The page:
Knowing this, Bishop helped her sales team jumpstart several new digital marketing opportunities, organizing and drawing visitors for dozens of new product demos as well as Amerlux’s reoccurring Garage Series Showcase happy hour. Attendance ranged from small groups to larger-scale audiences of nearly 100 or more.
“These virtual opportunities provided our manufacturer representatives new tools to showcase on their website and review, one-on-one, with our specification influences,” Bishop said.
What’s the trick to a successful virtual product launch presentation?
“Give them a quick, 20-to-30-minute product-focused review, wherein they’re more attentive, and you’re not hedging in on their billable hours, taking them away from their projects,” Bishop said. ‘They like it that way.”
How To Give An Amazing Virtual Showroom Tour That Will Drives Sales
With their one-of-a-kind, 7,000-square-foot showroom and lighting experience center shuttered to its usual array of weekly tours, the sales and marketing team knew they had to craft a way to replicate the awe-inspiring walkthrough virtually, from the comfort of the attendees’ screen.
But how do you allow prospective buyers to interact with you and the facility and look at features of the products in detail without having to be on-site?
Her team came up with an idea: Offer guests the chance for Amerlux to mock up the space in a way that would better help them understand the lighting effect of their designs.
This tactic, Bishop said, underscores what she considers the most important thing to remember when giving one-on-one virtual tours: cater to the guest’s specific needs.
“Make it a quick tour, one that is more focused on their specific needs, not a full-product presentation,” said Bishop, adding the work is underway to host a larger-scale showroom tour. “We are thrilled to have the ability to guide more than 100 attendees through our showroom within an hour, all at once.”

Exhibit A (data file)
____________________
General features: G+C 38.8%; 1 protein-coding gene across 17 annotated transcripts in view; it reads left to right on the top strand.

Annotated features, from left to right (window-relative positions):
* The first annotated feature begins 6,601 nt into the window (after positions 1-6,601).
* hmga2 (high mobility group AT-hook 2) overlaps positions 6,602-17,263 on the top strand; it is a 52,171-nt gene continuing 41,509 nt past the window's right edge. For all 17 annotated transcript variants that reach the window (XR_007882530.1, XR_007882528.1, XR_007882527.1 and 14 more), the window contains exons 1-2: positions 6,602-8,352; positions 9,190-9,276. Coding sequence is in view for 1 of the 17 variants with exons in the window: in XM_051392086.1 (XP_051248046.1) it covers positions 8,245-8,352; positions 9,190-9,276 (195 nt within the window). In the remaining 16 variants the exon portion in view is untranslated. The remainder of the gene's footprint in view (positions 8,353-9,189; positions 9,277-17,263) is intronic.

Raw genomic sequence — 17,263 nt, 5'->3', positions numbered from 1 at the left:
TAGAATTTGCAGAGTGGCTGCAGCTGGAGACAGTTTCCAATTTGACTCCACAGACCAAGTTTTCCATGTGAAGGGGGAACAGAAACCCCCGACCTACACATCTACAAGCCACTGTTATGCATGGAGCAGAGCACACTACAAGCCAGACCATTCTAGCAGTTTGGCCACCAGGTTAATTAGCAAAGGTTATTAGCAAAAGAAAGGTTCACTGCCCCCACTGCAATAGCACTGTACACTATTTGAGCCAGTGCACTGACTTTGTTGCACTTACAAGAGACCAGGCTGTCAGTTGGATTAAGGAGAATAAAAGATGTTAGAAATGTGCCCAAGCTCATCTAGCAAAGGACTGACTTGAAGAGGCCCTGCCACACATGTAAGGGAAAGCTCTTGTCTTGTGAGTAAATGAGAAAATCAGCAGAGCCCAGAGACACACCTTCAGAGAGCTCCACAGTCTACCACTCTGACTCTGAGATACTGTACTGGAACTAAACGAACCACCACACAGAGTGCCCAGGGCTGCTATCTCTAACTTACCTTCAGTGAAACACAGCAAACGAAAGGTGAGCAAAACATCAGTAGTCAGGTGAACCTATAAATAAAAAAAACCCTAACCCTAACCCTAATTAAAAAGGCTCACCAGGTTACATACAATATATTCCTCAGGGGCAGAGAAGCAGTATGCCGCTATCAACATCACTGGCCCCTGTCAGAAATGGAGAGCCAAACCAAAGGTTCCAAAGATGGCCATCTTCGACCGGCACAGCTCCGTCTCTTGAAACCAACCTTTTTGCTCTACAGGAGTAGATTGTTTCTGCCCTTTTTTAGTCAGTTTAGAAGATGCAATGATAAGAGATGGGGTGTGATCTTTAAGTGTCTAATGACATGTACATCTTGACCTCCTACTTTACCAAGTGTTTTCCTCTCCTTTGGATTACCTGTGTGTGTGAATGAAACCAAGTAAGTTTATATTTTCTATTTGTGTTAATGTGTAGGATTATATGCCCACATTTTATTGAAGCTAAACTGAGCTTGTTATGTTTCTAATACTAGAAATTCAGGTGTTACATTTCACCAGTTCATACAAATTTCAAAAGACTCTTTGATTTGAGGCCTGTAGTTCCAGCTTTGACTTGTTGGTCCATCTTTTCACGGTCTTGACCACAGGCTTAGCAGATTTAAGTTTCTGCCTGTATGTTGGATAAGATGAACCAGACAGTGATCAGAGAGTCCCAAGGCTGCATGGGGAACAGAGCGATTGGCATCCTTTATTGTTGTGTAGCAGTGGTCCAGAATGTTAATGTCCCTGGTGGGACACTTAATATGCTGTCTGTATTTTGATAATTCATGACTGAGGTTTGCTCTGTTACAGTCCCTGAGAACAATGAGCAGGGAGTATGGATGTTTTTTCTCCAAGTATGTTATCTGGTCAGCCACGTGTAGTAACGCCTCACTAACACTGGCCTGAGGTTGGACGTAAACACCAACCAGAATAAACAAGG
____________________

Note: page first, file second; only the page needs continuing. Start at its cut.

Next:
How to Virtually Make the Best Lasting Impression
Bishop is quick to point out how the team’s virtual presentation sale success extends far beyond “these great tools.”
She credits how proactive and responsive her team is to every opportunity and inquiry, how they’re armed with the best-engineered LED lighting solutions, as well as an array of state-of-the-art LED controls from parent company Delta Electronics.
There’s also Amerlux’s lead-times, the best in the industry, and its assortment of top-quality LED fixtures, designed for nearly any application.
But, no doubt, she concurs: The virtual creativity has been a game-changer, for today’s times and beyond.
And she’s learned a few extra tips along the way that she’s ready to share.
“Focus more on one-to-one presentation in conjunction with how specification influences current needs for projects your clients are working on,” she said. “Don’t try to cover everything in a single presentation. Rather, spread them out to have smaller more concise presentations. That way, they will remember more.
“On large-scale events, invite and follow up with prospects and possible attendees until you have the audience you desire.” When you do, she says, “make a positive lasting impression.”
The above suggestions offer guidance on lighting a winning way to improved virtual presentations and higher sales.
Want to Learn More?
To learn about how salespeople can better position themselves as a resource for architects, read, “New Lighting Lingo: Talking Points for Sales Reps.”